STYLE / A dogfight to get close to the catwalk: At Chanel's Paris show what really matters is where you sit, says Roger Tredre

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IT'S WHERE you sit that counts. The 17 most prized seats in international fashion are in the front row at the end of the catwalk at the Chanel ready-to-wear show. The people who filled these seats on Thursday are the ones who make things happen in fashion. They are the world's most powerful arbiters of style; designers know that their verdicts on a collection are the ones that count.

And they are all journalists. In fashion, journalists don't merely report. They are considered an integral part of the industry, for they are the means by which designers bring their collections to the notice of their potential customers. They need to be wooed, flattered, and, occasionally, bullied.

Suzy Menkes, fashion editor of the International Herald Tribune, was banned from Christian Dior on Wednesday for her criticism of the house's couture collection in January; Ms Menkes consoled herself by wearing a badge at other shows with the words 'Persona Non Grata'.

Ms Menkes always has a front spot at Chanel, and every other fashion show. So does John Fairchild, publisher of Women's Wear Daily, the US newspaper considered essential reading within the fashion business. So, too, does Anna Wintour, editor of American Vogue.

The US market is all-important for the big French fashion houses, which is why American magazines and newspapers tend to dominate the front row. Other countries' journalists may still find themselves in the front row, positioned in the seats running either side of the catwalk. But after that, it's a scrap to see who gets which seat. The auditorium is divided into zones patrolled by the Chanel public relations managers from a dozen countries, including Japan, Italy, Spain, Germany, Australia and Britain.

On the right-hand side of the catwalk sit the buyers from the big US and Japanese department stores that stock Chanel, and store managers of the 65 Chanel boutiques worldwide, including Catherine McKenna from the Old Bond Street store and Josianne El- Kabbaney from the Sloane Street shop. The left-hand side of the catwalk is reserved for journalists.

Celebrities always get into the front row. At Thursday's show, I spotted John Galliano, the British designer ('It's my first Chanel show. I'm so excited]'). The other celeb was Vanessa Paradis, a star indeed, who made a grand, late entrance, sending every photographer scurrying for a picture.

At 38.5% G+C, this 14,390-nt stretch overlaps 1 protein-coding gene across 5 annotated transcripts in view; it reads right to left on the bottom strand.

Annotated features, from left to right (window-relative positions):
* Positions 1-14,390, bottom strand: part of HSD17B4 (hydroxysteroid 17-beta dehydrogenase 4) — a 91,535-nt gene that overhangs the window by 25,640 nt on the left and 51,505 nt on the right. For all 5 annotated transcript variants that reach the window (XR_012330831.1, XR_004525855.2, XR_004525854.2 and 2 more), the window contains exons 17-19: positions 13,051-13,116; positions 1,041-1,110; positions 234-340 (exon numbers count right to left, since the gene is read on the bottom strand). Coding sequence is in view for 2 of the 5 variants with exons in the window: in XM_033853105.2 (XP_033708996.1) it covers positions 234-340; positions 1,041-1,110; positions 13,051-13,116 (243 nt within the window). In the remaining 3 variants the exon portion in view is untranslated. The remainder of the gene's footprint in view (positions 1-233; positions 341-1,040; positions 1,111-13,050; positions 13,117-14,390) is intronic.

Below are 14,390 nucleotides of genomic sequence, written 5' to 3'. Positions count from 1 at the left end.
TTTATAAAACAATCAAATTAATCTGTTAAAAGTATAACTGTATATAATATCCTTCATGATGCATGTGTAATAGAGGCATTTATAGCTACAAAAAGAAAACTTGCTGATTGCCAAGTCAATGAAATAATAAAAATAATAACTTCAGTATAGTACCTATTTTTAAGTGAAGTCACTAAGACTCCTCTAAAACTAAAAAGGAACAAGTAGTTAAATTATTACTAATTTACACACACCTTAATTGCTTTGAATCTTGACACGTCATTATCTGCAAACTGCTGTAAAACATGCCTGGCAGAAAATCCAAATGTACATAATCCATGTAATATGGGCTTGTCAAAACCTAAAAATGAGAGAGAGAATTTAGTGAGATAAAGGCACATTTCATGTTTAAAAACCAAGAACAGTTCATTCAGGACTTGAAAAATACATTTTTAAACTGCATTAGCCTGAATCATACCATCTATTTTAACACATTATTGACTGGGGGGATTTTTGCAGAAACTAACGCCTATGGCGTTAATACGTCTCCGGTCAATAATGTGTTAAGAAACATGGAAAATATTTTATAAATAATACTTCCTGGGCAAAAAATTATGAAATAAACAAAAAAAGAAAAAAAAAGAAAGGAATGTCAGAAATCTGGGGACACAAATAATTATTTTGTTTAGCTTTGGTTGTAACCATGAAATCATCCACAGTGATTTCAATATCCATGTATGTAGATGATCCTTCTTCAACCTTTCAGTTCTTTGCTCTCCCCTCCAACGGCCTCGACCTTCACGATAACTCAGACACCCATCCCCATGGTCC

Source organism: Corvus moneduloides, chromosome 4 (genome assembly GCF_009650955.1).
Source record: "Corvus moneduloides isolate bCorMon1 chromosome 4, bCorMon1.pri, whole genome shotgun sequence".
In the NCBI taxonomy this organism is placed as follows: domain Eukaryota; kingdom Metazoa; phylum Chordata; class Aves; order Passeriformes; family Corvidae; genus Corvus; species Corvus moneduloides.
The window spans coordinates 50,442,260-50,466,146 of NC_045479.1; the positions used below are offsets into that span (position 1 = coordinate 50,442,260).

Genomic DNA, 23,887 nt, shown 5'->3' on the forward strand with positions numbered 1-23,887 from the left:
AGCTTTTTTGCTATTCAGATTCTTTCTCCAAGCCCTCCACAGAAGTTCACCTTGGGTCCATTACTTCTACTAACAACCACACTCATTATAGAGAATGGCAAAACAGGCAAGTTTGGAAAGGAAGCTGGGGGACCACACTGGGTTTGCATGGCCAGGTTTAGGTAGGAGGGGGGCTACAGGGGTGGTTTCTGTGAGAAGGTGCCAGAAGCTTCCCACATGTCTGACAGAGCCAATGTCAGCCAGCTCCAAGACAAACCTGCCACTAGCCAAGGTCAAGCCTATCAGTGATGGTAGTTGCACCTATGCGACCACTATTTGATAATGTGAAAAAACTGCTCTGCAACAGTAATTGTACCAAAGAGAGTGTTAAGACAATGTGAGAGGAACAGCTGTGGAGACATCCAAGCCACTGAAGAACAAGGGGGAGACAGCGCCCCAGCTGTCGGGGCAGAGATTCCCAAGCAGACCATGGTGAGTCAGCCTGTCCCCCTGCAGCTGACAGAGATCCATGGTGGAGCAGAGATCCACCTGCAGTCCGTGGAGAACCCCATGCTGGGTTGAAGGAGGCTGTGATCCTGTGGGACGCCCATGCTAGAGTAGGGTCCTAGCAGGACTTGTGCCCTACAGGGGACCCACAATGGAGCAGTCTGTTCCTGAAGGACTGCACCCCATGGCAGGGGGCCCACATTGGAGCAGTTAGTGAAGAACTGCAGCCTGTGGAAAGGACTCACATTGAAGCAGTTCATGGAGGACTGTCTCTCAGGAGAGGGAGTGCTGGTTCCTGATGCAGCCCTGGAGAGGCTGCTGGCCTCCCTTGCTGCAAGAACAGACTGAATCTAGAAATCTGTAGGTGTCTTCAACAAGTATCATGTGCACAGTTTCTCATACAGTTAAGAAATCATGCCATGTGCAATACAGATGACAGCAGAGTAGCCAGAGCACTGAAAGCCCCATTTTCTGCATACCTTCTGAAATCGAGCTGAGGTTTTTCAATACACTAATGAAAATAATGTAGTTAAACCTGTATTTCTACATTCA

No one at Chanel likes to talk about the seating plan, you'll understand. That would be most undiplomatic. Louise Brassey, 28, public relations manager in London, has her zone to organise, but no, she can't say how many seats she has to distribute.

Actually, it's not hard to work out for yourself. An hour before the Chanel show on Thursday morning, I slipped into the catwalk tent and did some homework. Every seat has a name on it. There are about 60 seats (out of 1,500) for the Brits. Only six of them are in the front row. Two are filled by Alex Shulman and Anna Harvey, the editor and deputy editor of British Vogue. The other four go to the editors of Harpers & Queen, Tatler, Elle and Marie Claire. The newspapers are farther back: the Independent is in the third row, with the Sunday Times and Daily Express. The Daily Telegraph is in the fourth row.

Does it matter where you sit? Sally Brampton, freelance journalist and former editor of Elle, says it can do. 'If I had been placed in the fourth row as editor of Elle, I would have been rather worried about the international standing of the magazine. It's a very direct way of seeing how important you are considered by the designers.'

Another former editor remembers the time she was seated in front of Anna Wintour, then editor of British Vogue, at a Jean Paul Gaultier show. 'Gaultier thought British Vogue was crap. She was in a fury.'

No one likes to admit that they care about where they are seated. But there is no more pathetic sight in the fashion world than a once-great journalist who has lost her position of power gradually fading further backwards with every season: from the front row, to the third, to the eighth, to the fourteenth. Then, maybe, she finds herself standing at the back. The final indignity? Her request for a ticket is turned down.

At Chanel, the fall from grace is the most public of spectacles.

The Chanel front row: how they lined up

Marina Schiano, creative style director, Vanity Fair; Tonne Goodman, fashion director, Harper's Bazaar; Paul Cavaco, fashion director, Harper's Bazaar; Liz Tilberis, editor in chief, Harper's Bazaar; Kevin Doyle, senior vice-president, European publisher, Women's Wear Daily; Patrick McCarthy, executive vice-president, editorial, Women's Wear Daily; John Fairchild, publisher, Women's Wear Daily; Suzy Menkes, fashion editor, International Herald Tribune; Carrie Donovan, fashion editor, New York Times Magazine; Anna Wintour, editor in chief, US Vogue; Carlyne Cerf de Dudzeele, fashion director, US Vogue; Grace Coddington, fashion director, US Vogue; Andre Leon Talley, creative director, US Vogue; Bernadine Morris, fashion editor, New York Times; Elsa Klensch, fashion correspondent, CNN; Jade Hobson, creative director, US Mirabella; Ricky Vider, fashion director, US Mirabella; Late entry: John Galliano, British fashion designer, who switched his seat and squeezed into the power line-up.

The Chanel Autumn Collection is on the 'Independent' Fashion page next Thursday.

(Photograph omitted)

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